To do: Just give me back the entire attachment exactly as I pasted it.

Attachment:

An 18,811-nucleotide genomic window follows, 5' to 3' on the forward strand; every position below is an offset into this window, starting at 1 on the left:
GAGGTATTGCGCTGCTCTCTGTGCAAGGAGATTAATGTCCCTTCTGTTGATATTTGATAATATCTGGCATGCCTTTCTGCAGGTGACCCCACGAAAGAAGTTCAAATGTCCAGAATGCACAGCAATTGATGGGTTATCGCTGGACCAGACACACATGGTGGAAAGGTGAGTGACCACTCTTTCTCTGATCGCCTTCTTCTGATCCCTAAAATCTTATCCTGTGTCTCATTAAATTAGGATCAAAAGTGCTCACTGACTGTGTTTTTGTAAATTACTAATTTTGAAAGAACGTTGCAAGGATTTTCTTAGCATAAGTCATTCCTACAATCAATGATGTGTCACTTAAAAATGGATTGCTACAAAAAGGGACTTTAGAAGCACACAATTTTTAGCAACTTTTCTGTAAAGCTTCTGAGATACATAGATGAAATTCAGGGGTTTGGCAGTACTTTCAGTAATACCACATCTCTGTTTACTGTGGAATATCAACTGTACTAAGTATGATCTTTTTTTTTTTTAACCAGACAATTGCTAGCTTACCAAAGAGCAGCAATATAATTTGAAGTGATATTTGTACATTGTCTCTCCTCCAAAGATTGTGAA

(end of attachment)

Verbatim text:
An 18,811-nucleotide genomic window follows, 5' to 3' on the forward strand; every position below is an offset into this window, starting at 1 on the left:
GAGGTATTGCGCTGCTCTCTGTGCAAGGAGATTAATGTCCCTTCTGTTGATATTTGATAATATCTGGCATGCCTTTCTGCAGGTGACCCCACGAAAGAAGTTCAAATGTCCAGAATGCACAGCAATTGATGGGTTATCGCTGGACCAGACACACATGGTGGAAAGGTGAGTGACCACTCTTTCTCTGATCGCCTTCTTCTGATCCCTAAAATCTTATCCTGTGTCTCATTAAATTAGGATCAAAAGTGCTCACTGACTGTGTTTTTGTAAATTACTAATTTTGAAAGAACGTTGCAAGGATTTTCTTAGCATAAGTCATTCCTACAATCAATGATGTGTCACTTAAAAATGGATTGCTACAAAAAGGGACTTTAGAAGCACACAATTTTTAGCAACTTTTCTGTAAAGCTTCTGAGATACATAGATGAAATTCAGGGGTTTGGCAGTACTTTCAGTAATACCACATCTCTGTTTACTGTGGAATATCAACTGTACTAAGTATGATCTTTTTTTTTTTTAACCAGACAATTGCTAGCTTACCAAAGAGCAGCAATATAATTTGAAGTGATATTTGTACATTGTCTCTCCTCCAAAGATTGTGAA